Frequently when cooking and baking were done with an open fire, it was done in an outbuilding known as a “Summer Kitchen.” This not only kept the house cooler in the summer, but also lessened the chance of a house fire. The summer kitchen here in addition to the fireplace has a beehive oven and smoke house. Beehive ovens have been used all over the world for ages and frequently are stand-alone structures. Fire is built in the baking chamber and after the bricks are heated, the ashes are removed and the bread or pastries are placed into the chamber with the aid of a long shovel-like instrument known as a peel, and baked until done.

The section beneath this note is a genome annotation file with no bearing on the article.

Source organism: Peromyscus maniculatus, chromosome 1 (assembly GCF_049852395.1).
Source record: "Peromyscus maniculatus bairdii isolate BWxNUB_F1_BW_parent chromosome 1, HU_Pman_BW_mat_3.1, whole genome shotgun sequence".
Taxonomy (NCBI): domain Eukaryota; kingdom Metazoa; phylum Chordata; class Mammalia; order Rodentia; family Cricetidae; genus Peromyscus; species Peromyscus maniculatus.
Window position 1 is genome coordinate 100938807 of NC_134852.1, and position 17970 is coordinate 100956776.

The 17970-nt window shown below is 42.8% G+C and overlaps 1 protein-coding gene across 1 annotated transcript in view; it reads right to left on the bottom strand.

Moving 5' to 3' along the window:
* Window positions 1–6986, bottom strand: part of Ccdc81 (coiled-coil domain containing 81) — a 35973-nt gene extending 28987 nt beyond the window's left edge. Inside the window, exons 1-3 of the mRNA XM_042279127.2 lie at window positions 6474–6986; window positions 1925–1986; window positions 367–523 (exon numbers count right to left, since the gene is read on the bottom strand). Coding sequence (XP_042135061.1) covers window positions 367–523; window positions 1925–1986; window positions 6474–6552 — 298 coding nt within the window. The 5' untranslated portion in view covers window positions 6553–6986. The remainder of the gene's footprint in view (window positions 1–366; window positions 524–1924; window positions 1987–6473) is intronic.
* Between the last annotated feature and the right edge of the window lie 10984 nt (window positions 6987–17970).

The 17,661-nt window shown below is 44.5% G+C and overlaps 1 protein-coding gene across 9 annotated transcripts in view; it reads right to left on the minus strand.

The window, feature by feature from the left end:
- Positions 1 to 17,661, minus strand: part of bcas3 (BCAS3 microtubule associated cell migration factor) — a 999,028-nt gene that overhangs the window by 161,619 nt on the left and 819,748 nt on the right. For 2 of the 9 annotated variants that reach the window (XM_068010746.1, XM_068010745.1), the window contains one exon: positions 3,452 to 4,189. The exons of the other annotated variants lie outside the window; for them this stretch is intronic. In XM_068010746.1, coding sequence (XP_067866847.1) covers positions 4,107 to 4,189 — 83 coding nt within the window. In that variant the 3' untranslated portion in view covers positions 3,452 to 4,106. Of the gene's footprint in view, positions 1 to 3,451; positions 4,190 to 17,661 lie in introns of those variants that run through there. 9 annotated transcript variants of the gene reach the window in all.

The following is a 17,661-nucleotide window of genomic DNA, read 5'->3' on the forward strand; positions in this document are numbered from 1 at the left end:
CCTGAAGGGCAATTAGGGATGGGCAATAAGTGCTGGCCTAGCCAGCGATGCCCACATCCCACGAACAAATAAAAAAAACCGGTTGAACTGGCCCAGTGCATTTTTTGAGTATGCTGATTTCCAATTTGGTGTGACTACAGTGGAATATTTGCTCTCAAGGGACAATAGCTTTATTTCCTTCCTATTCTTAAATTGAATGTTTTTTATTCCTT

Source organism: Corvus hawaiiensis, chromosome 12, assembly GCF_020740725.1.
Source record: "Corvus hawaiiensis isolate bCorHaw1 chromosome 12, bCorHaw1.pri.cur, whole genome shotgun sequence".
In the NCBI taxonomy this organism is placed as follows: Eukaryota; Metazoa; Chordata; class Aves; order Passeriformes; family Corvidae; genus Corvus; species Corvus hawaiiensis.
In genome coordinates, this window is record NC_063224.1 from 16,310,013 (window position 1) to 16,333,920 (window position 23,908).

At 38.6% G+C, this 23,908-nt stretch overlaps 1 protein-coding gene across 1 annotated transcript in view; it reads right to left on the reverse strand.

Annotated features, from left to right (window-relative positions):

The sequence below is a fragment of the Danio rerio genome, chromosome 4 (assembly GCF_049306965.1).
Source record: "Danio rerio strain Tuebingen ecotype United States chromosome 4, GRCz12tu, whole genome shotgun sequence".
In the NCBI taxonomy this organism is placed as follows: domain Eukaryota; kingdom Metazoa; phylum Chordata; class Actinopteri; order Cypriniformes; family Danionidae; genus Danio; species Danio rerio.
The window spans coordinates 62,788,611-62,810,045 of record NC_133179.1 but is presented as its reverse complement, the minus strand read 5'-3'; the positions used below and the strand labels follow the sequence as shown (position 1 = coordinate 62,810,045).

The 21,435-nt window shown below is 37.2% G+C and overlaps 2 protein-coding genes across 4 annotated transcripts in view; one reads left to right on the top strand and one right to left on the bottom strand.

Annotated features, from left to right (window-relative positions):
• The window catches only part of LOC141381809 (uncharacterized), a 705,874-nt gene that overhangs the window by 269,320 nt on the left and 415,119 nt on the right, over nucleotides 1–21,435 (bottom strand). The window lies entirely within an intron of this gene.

Our oven was in disrepair, but was restored by Professor Richard Pencek and his American Studies students from Penn State University in 1995. To prove its functionality, Chuck Hacker of Duffy’s Tavern, has baked bread in it for the past several years on special occasions.
Part of our summer kitchen is a smokehouse where smoke from the oven can be diverted from the chimney into the smokehouse. Meat, after being cured, usually in brine or by rubbing salt, sugar and spices into the meat, can be preserved by hanging in a smokehouse where it is subjected to smoke from a smoldering fire for several days.